Spiritual blindness continues in any heart that has not yet seen Jesus as the Son of God who was crucified for our sins and raised from the dead three days later for our justification.

Until we understand what David wrote in Psalm 40:7-8; the Bible will be a dry, boring book to us.  Jesus will be just another religious man who died for his cause and that will never change our lives.   But when we read in Psalm 40:7-8 “Lo, I come, in the volume of the book, (The Old Testament) it is written of Me, I delight to do Thy will, O My God” and when we see that this was written of Jesus; our hearts will be set on fire with love and joy for Jesus our Saviour and Lord.  

When this truth overwhelmed Cleopas and his friend, immediately after Jesus had disappeared, those two disciples turned around and walked those seven miles back to Jerusalem in the dark, for by now, the sun was setting.  They headed back to that secret gathering place of the disciples to share with them the Good News.

What was that Good News?  That Jesus Christ was alive and they had seen Him.  But even more thrilling and life-changing than that, they rejoiced that since Jesus had opened the Old Testament Scriptures to them, that now it all made sense.   Their hearts were burning with their understanding and recognition of Jesus throughout the Scriptures.

That’s what causes our hearts to burn and rejoice. It’s not that we experienced a feeling of excitement and worship in a worship concert. It’s  not that we were wowed by seeing and hearing a famous preacher; but that we now have a recognition and understanding of Jesus who is God the Creator in a man, and that He died for our sins and was raised from the dead the third day and that He lives in Heaven. Our hearts burn with joy and excitement as we see Jesus who is the center and purpose of the whole Bible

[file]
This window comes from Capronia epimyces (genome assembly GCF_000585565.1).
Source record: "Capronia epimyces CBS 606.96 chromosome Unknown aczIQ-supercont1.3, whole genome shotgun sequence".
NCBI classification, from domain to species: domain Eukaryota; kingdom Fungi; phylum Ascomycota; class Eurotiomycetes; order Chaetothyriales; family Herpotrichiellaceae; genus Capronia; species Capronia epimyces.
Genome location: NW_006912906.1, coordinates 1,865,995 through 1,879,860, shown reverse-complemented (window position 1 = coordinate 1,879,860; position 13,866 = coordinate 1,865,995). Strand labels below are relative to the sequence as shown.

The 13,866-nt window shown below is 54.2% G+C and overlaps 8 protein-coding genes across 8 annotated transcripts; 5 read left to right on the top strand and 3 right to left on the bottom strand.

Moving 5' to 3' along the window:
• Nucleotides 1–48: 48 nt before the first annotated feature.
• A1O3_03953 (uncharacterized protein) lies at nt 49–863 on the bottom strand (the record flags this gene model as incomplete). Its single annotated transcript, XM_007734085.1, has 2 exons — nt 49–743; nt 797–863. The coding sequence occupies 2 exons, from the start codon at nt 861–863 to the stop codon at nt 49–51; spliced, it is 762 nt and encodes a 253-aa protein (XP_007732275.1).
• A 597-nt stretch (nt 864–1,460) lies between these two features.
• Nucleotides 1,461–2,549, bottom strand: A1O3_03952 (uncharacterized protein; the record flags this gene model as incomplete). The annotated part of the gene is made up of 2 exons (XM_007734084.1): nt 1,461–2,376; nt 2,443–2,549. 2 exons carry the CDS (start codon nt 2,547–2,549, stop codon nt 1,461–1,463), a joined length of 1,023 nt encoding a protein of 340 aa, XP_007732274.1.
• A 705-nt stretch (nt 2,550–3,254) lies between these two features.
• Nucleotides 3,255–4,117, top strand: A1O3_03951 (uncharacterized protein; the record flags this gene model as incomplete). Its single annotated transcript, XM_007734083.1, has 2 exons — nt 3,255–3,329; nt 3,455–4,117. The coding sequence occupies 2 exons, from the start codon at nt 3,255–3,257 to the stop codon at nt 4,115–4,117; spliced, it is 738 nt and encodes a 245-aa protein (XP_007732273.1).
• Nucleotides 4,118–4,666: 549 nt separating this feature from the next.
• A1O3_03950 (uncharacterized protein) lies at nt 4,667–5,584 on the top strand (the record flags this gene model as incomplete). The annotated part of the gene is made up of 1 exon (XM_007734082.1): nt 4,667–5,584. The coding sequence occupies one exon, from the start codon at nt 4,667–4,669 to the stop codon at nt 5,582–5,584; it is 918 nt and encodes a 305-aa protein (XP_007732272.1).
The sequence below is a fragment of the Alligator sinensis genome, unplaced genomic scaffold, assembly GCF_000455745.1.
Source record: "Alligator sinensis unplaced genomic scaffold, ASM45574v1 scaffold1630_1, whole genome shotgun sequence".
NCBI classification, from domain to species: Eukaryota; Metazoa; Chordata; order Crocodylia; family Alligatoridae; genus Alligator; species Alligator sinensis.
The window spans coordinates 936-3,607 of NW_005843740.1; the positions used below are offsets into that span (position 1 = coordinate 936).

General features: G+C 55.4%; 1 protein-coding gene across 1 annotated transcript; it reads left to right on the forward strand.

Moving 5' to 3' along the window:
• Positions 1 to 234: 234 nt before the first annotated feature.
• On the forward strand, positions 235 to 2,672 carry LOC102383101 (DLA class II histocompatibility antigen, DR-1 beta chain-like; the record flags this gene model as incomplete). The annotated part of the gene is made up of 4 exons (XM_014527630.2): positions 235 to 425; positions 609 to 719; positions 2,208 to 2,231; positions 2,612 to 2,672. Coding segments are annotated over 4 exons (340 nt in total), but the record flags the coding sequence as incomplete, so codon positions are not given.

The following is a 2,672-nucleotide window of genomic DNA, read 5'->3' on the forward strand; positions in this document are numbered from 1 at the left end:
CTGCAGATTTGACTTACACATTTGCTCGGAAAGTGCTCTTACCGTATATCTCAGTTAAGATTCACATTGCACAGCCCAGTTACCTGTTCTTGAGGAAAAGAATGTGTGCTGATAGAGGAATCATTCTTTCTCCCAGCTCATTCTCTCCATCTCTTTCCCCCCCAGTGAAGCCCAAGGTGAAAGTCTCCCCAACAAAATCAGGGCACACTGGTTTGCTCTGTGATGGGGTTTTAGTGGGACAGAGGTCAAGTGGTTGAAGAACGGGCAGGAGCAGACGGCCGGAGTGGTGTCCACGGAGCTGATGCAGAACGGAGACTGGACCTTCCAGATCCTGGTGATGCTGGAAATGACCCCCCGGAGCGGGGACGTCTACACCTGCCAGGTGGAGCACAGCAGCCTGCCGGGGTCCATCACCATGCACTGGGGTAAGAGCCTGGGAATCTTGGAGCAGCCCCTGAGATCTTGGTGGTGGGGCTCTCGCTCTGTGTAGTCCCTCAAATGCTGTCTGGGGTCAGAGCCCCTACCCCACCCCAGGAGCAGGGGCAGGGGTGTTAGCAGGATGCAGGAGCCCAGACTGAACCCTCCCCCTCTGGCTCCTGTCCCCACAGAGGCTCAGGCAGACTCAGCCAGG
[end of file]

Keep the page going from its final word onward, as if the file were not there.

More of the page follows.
August 19, 2010 Posted by | Resurrection | Comments Off on The Burning Heart

The Breadth and Depth of Worship

There is nothing so popular and misunderstood and divisive in churches today as “Worship.”   The Charismatic movement of the 1960’s has emphasized it as an experience to be sought.  The Rock and Roll movement of the hippies of the  60’s has given modern worship  the rock beat for its music.  Rock and Roll is itself associated with sexual intercourse.

The hippies at that time were in rebellion against their parents and against the government and against all authority and moral standards in general.  They used their rock music to express their rebellion. The Contemporary-minded Church, of the 60’s chose to adopt their rock music for worship in order to try to reach them for Christ.  For fifty years now their rock beat has been the medium for worship music in what is known as The Contemporary Church.  God, not numbers, is the judge of how successful that has been.

We’re presently studying the third chapter of Ezra in which the people of Judah are setting up the altar and preparing to build a new temple.  You may remember that Solomon’s temple was destroyed by Nebuchadnezzar when he conquered Judah and took them into Babylonian captivity.

In this third chapter we see them preparing for the Feast of Tabernacles, a time when they built lean-to shelters of branches to temporarily live in as they celebrated God’s faithfulness to them during their wilderness wanderings.

Ezra 3 gives us three  facts concerning their worship and how we must worship and carry out the work of  The Church.